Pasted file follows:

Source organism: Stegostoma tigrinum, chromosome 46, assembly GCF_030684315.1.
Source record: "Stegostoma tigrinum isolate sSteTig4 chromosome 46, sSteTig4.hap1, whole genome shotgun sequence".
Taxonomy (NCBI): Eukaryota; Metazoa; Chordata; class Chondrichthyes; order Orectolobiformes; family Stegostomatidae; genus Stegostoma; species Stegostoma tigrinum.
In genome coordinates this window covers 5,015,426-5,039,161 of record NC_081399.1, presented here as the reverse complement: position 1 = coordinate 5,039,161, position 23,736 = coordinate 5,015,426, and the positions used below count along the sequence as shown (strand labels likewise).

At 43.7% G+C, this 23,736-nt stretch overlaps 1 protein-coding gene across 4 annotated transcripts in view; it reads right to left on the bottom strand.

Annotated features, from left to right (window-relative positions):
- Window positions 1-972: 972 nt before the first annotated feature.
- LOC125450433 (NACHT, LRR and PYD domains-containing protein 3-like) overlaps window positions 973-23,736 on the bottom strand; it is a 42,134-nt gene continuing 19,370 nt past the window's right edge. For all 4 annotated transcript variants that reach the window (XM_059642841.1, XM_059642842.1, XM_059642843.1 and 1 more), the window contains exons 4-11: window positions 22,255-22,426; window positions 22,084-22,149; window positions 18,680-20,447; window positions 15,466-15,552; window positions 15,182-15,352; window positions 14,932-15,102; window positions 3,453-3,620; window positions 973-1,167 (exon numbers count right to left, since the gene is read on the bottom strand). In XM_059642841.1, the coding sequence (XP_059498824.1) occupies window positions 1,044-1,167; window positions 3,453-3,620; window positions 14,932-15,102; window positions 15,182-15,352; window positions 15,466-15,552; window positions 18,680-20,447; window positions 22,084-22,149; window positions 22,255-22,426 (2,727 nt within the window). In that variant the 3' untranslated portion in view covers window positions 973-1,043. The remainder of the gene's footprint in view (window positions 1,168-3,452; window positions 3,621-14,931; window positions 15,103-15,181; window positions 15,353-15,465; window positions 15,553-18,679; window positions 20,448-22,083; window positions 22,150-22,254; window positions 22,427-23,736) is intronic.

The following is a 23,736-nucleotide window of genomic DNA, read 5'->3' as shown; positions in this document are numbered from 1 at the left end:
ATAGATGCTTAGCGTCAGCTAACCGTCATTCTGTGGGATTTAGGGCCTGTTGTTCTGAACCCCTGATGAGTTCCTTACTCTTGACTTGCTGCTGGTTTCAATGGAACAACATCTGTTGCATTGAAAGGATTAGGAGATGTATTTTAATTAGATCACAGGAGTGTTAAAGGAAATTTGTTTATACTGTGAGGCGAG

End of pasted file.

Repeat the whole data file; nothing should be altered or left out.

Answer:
Source organism: Stegostoma tigrinum, chromosome 46, assembly GCF_030684315.1.
Source record: "Stegostoma tigrinum isolate sSteTig4 chromosome 46, sSteTig4.hap1, whole genome shotgun sequence".
Taxonomy (NCBI): Eukaryota; Metazoa; Chordata; class Chondrichthyes; order Orectolobiformes; family Stegostomatidae; genus Stegostoma; species Stegostoma tigrinum.
In genome coordinates this window covers 5,015,426-5,039,161 of record NC_081399.1, presented here as the reverse complement: position 1 = coordinate 5,039,161, position 23,736 = coordinate 5,015,426, and the positions used below count along the sequence as shown (strand labels likewise).

At 43.7% G+C, this 23,736-nt stretch overlaps 1 protein-coding gene across 4 annotated transcripts in view; it reads right to left on the bottom strand.

Annotated features, from left to right (window-relative positions):
- Window positions 1-972: 972 nt before the first annotated feature.
- LOC125450433 (NACHT, LRR and PYD domains-containing protein 3-like) overlaps window positions 973-23,736 on the bottom strand; it is a 42,134-nt gene continuing 19,370 nt past the window's right edge. For all 4 annotated transcript variants that reach the window (XM_059642841.1, XM_059642842.1, XM_059642843.1 and 1 more), the window contains exons 4-11: window positions 22,255-22,426; window positions 22,084-22,149; window positions 18,680-20,447; window positions 15,466-15,552; window positions 15,182-15,352; window positions 14,932-15,102; window positions 3,453-3,620; window positions 973-1,167 (exon numbers count right to left, since the gene is read on the bottom strand). In XM_059642841.1, the coding sequence (XP_059498824.1) occupies window positions 1,044-1,167; window positions 3,453-3,620; window positions 14,932-15,102; window positions 15,182-15,352; window positions 15,466-15,552; window positions 18,680-20,447; window positions 22,084-22,149; window positions 22,255-22,426 (2,727 nt within the window). In that variant the 3' untranslated portion in view covers window positions 973-1,043. The remainder of the gene's footprint in view (window positions 1,168-3,452; window positions 3,621-14,931; window positions 15,103-15,181; window positions 15,353-15,465; window positions 15,553-18,679; window positions 20,448-22,083; window positions 22,150-22,254; window positions 22,427-23,736) is intronic.

The following is a 23,736-nucleotide window of genomic DNA, read 5'->3' as shown; positions in this document are numbered from 1 at the left end:
ATAGATGCTTAGCGTCAGCTAACCGTCATTCTGTGGGATTTAGGGCCTGTTGTTCTGAACCCCTGATGAGTTCCTTACTCTTGACTTGCTGCTGGTTTCAATGGAACAACATCTGTTGCATTGAAAGGATTAGGAGATGTATTTTAATTAGATCACAGGAGTGTTAAAGGAAATTTGTTTATACTGTGAGGCGAG